Sam: Y’know, I just moved and I was setting up some of my comic art the other day and I have a whole wall of just Black Canary pieces.

Ronn: Oh, cool.

Sam: And I think you are the only artist I’ve ever met who has never drawn the Black Canary for me yet.

Ronn: Oh.

Sam: I guess its just because I don’t connect you to that kind of thing… but next time we meet I’d like to get you to do a Canary for me.

Ronn: Oh. I’d love to do that.

Ronn: Actually Janet (Hetherington) has hanging in our place here a large Black Canary drawing done by Gray Morrow.

Sam (squirming with jealousy): Oh! Nice!

Ronn: Yeah. She actually bought it at a convention.

Sam: Actually, it’s one of Janet’s Black Canary pieces, along with Darwyn Cooke’s, which is the centerpiece to my Canary display… because they are the two biggest.

Ronn: Well, it’s funny; I sort of don’t really consider the Black Canary really kind of… superhero… although I guess she is. I guess when I think of superheroes I think more of Captain America, X-Men, Fantastic Four kind of stuff. I mean, I could possibly do a comic book of the Black Canary, or a character like that but… I don’t know.

Sam: Now, have you always had an interest in comics illustration from when you were a kid? Or is it something you picked up later on? Or…

Ronn: From the moment I came out of the womb? Is that the question?

Sam: Yeah.

Ronn: Yeah. Pretty much. I started reading comics as a kid, like a lot of kids, especially of my generation. I sort of collected them, but I don’t think I really had a bolt of lightening hit me until 1965 and 1966 when King Comics and Harvey Comics were both coming out very briefly. King brought out “Flash Gordon #1″ by Al Williamson and Harvey brought out “Fighting American #1″ by Simon and Kirby and “Spirit #1″ by Will Eisner and the “Three Rocketeers” by Kirby and Williamson, and I think that was kind of the first time that I was really struck by how good comics could be and sort of wanted to do that. So I guess I started doing my own drawings, but it wasn’t until 1970 or definitely 1972 when I started getting serious about it. In the late 60′s and prior to ’72, I was doing stuff for Fanzines and things but in ’72 was when I went down to New York for a little while and was assisting other people like Howard Chaykin, Neal Adams and working a bit with Bernie Wrightson. I’d model for Jeff Jones. I played all the characters in at least two stories he drew, and posed for at least one paperback cover painting.  I came back and started doing bits and pieces of comics which I continued to do for twenty years, as well as mainstream illustration and magazine design. For the last fifteen years or so I’ve been doing comics full-time for a living.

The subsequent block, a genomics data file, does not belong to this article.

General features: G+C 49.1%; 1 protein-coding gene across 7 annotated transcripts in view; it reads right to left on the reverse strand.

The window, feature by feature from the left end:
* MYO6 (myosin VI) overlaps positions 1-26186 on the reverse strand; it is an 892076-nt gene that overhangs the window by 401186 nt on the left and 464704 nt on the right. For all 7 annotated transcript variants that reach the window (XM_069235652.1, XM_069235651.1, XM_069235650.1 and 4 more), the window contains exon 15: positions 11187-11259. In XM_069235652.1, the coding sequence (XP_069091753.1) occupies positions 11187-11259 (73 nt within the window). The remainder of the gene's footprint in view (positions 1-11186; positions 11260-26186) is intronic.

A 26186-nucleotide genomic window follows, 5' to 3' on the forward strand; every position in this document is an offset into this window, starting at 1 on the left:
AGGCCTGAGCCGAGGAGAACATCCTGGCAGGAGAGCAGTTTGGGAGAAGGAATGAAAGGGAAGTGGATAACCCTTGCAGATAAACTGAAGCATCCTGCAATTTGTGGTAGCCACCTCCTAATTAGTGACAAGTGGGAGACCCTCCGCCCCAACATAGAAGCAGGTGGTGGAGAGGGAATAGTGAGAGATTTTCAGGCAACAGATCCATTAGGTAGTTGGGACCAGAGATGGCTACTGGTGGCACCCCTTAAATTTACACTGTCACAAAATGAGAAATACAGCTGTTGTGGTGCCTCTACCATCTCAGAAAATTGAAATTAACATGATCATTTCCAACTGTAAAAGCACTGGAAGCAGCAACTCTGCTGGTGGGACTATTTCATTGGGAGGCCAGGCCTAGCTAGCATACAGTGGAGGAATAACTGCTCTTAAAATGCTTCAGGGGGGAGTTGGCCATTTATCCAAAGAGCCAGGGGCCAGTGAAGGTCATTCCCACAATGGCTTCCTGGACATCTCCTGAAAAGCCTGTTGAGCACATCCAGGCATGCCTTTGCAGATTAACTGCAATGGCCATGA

Sam: So I met you at a convention. I go conventioning about twice a year and you always see these guys with big portfolios full of work trying to hock it and get some interest and I think I’ve met more people who can’t break into the industry then who can. So how have you been able to do this for a living for so long while hundreds of guys sort of suffer in obscurity? What was different from what you did compare to them?